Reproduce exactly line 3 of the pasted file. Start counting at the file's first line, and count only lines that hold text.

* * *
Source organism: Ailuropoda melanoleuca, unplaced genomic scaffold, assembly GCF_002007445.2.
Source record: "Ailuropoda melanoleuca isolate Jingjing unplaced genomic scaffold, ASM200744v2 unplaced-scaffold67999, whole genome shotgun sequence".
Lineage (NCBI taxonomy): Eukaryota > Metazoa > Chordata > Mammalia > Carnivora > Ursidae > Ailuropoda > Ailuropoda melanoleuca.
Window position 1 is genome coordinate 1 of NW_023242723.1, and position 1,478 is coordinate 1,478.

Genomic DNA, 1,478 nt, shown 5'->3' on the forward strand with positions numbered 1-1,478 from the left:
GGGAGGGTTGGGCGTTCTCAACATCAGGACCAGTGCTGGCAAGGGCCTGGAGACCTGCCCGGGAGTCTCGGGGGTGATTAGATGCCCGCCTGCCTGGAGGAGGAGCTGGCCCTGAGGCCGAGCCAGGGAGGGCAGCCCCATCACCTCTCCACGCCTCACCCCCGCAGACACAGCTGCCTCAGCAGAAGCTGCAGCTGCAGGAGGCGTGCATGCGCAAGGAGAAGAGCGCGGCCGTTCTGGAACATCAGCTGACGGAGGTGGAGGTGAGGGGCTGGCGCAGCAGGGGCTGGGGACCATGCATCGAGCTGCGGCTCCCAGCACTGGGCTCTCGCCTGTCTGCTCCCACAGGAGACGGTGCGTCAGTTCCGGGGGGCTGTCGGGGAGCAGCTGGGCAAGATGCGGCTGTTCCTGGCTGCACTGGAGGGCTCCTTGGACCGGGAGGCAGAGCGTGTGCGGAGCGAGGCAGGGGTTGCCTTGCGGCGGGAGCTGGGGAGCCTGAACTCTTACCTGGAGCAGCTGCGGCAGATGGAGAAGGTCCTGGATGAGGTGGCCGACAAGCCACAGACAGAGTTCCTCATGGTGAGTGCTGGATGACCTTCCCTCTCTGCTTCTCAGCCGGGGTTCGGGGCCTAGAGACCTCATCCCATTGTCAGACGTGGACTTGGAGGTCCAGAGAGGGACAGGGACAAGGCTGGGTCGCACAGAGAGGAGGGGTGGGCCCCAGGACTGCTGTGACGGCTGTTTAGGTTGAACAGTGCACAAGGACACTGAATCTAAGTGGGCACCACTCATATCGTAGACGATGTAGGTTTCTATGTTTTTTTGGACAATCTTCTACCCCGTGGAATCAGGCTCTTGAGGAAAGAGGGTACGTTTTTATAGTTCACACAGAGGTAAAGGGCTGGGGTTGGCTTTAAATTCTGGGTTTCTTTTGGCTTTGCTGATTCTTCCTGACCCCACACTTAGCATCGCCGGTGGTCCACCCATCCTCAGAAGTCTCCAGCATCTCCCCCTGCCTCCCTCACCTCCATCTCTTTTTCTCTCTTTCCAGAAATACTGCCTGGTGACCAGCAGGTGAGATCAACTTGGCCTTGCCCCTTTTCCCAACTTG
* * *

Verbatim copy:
Lineage (NCBI taxonomy): Eukaryota > Metazoa > Chordata > Mammalia > Carnivora > Ursidae > Ailuropoda > Ailuropoda melanoleuca.